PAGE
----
The Patented Medicines (Notice of Compliance) Regulations (PMNOC Regulations ) is a complete code. In Apotex Inc v Eli Lilly Canada Inc, the Ontario Court of Appeal weighs in on the drawn-out battle between patent owners and generics on whether monetary relief is available outside the parameters of the PMNOC regime. It is not.
This decision is an appeal from the order of Justice Schabas of the Superior Court of Justice dated March 8, 2021. At the core of this appeal is whether the invalidity of a patent owned by Eli Lilly for Olanzapine gives rise to a claim by Apotex for damages for being kept off the market during the proceeding under the PMNOC regime, pursuant to the Statute of Monopolies, the Trademarks Act and the tort of conspiracy.
In the Court below, the Court accepted Eli Lilly's position on the summary judgment motion and denied Apotex relief for the harm it alleged to have suffer outside of the confines of the Patent Act and the PMNOC Regulations.
Issues on Appeal
There were several issues on appeal, namely did the motions judge err by:
- Finding the Patent Act and the PMNOC Regulations formed a complete code?
- Finding Apotex's damages are not recoverable because they arose by operation of law?
- Rejecting Apotex's claim under the Statute of Monopolies?
- Concluding that Apotex's Trademark Act claims were not available?
- Rejecting Apotex's claim based on civil conspiracy.
There was also an issue as to costs which is not addressed in this blog post.
The Ontario Court of Appeal denied each ground of appeal. The key findings are discussed below.
- Complete Code
Section 8 of the PMNOC Regulations provides the sole remedy for a generic manufacturer to seek relief if it has challenged a patent within the PMNOC regime. On the facts of the case, Apotex did not meet the requirements for section 8 damages and no other relief was available.
- No Liability for Actions Authorized to Take by
Apotex's delay in bringing its generic drug product to market was caused by the statutory stay mechanism provided under the PMNOC Regulations and the Order that Apotex was not entitled to early market access or compensation pursuant to section 8 of the PMNOC Regulations. A patentee, in this case Eli Lilly, is not liable for actions it was authorized to take by law or for alleged harms that were caused by the operation of the patent regime that the generic, in this case Apotex, invoked.
- The Statute of Monopolies Excludes
The Statute of Monopolies specifically excludes liability for patents for new inventions. At the time the patent was granted to Eli Lilly, it was granted for a new invention. The Statute of Monopolies does not distinguish between valid and subsequently invalidated patents. This is in line with the historical purpose of the legislation.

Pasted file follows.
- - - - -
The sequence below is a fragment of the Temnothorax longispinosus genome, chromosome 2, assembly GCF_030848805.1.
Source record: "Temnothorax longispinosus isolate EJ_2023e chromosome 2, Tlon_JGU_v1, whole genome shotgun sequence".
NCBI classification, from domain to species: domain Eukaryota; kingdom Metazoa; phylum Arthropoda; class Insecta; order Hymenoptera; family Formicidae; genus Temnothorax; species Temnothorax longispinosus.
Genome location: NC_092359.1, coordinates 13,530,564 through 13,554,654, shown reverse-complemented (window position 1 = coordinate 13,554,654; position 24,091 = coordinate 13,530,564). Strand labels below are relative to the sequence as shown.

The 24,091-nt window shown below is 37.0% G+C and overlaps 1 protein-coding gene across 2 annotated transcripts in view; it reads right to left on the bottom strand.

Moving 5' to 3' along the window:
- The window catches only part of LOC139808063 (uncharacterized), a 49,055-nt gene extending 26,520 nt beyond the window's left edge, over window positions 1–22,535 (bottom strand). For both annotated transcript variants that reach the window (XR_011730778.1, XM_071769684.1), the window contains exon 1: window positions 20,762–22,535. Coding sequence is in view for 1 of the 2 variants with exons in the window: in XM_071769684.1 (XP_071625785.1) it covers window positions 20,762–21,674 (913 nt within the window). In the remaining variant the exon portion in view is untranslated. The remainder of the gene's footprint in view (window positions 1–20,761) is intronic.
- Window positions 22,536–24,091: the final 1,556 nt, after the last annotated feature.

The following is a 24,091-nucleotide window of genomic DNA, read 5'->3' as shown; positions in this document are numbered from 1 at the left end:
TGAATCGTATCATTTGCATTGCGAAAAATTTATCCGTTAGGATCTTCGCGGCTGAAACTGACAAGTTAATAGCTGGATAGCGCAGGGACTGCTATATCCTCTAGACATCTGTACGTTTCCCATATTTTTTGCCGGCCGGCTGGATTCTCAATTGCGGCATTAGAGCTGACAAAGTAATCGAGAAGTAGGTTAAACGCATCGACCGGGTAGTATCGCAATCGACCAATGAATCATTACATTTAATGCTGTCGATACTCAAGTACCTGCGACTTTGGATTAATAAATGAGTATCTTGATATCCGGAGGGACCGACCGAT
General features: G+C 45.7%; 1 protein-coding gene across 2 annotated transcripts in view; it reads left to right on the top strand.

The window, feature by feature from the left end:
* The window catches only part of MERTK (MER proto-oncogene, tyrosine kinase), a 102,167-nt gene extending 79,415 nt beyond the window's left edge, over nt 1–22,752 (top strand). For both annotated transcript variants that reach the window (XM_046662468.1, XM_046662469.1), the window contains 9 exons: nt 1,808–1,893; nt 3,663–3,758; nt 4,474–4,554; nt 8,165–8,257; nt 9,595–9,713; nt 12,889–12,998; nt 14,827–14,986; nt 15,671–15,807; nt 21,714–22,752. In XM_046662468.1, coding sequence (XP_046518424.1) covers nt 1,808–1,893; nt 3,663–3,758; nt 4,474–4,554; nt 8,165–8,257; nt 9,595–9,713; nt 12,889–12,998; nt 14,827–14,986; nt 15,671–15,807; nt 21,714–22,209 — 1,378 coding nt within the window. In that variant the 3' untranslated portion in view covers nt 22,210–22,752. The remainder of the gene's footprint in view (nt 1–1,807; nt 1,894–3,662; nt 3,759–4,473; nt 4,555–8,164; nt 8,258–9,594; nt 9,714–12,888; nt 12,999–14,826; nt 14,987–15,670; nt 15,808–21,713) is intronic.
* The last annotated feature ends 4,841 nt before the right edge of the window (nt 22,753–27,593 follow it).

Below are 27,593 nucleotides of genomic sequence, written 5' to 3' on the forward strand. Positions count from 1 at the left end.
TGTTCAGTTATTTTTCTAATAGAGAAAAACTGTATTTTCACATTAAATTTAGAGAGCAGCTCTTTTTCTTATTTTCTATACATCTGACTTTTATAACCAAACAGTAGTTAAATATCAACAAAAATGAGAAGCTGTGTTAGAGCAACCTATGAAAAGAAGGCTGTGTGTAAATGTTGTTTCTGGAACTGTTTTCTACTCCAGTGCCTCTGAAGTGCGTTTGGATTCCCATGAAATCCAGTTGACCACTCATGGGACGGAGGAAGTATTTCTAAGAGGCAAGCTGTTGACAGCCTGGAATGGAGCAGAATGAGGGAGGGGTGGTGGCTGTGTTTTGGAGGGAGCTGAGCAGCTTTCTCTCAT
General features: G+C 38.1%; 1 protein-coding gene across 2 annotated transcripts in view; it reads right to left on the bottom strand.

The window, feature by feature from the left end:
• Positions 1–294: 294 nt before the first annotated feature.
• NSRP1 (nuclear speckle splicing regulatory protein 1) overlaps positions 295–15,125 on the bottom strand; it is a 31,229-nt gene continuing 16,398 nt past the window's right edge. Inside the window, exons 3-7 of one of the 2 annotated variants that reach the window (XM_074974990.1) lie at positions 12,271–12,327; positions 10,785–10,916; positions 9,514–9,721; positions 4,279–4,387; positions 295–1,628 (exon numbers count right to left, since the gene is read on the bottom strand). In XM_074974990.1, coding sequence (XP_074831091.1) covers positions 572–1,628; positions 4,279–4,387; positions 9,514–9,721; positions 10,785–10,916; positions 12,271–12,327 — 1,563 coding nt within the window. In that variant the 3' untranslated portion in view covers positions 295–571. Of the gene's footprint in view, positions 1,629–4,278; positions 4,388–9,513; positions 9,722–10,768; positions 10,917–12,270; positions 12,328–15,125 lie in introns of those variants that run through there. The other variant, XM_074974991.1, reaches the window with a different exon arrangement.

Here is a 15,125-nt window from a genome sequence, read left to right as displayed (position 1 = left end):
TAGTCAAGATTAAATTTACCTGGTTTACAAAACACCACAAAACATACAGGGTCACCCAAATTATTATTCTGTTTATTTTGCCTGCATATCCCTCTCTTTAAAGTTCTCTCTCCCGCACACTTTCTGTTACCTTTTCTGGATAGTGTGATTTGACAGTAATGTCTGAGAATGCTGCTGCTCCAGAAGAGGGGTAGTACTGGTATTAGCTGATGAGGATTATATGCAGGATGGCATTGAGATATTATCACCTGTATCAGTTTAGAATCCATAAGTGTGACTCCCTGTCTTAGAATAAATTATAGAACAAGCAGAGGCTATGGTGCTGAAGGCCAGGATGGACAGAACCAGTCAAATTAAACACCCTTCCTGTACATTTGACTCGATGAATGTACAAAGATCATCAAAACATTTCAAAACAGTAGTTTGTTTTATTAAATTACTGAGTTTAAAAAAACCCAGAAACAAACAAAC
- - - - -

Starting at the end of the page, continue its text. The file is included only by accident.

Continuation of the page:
- Information on the Form IV as to Patent Validity was
not a Misrepresentation
The information that Eli Lilly supplied at the time of listing its patent on the Patent Register, including the brand name of the drug and that it held a valid patent, was not a misrepresentation. It was not an error for the Court below to find that a granted patent is presumed valid as per section 43(2) of the Patent Act. As such Eli Lilly did not make a misrepresentation when it completed the Form IV and stated it held a valid patent to be listed on the Patent Register.
- No Conspiracy
There was nothing unlawful in Eli Lilly applying for and protecting a registered patent under the Patent Act and PMNOC Regulations even though the patent was later held to be invalid. There was also no failure in the factual finding that there was no evidence to support a claim for conspiracy.
There are two key practical takeaways flowing from this decision. The first is that once the PMNOC Regulations have been engaged, the regime is a complete code. A generic manufacturer is entitled to section 8 damages relief for being delayed market entry pursuant to the stay arising under the PMNOC Regulations, if it is successful on a section 6 PMNOC action and meets the criteria for such relief. Failing which, it is precluded from seeking damages. The second is that the general principal that engaging in a lawful activity does not attract liability holds true in the context of the PMNOC regime. Further, although an invalidated patent is considered invalid ab initio, the fact that a patent is presumed valid under the Patent Act with the grant of a patent, maintains the lawfulness of a patentee's actions regarding that patent if the patent is later invalidated. This adds clarity around the phrase invalid ab initio while reinforcing the presumption of validity.
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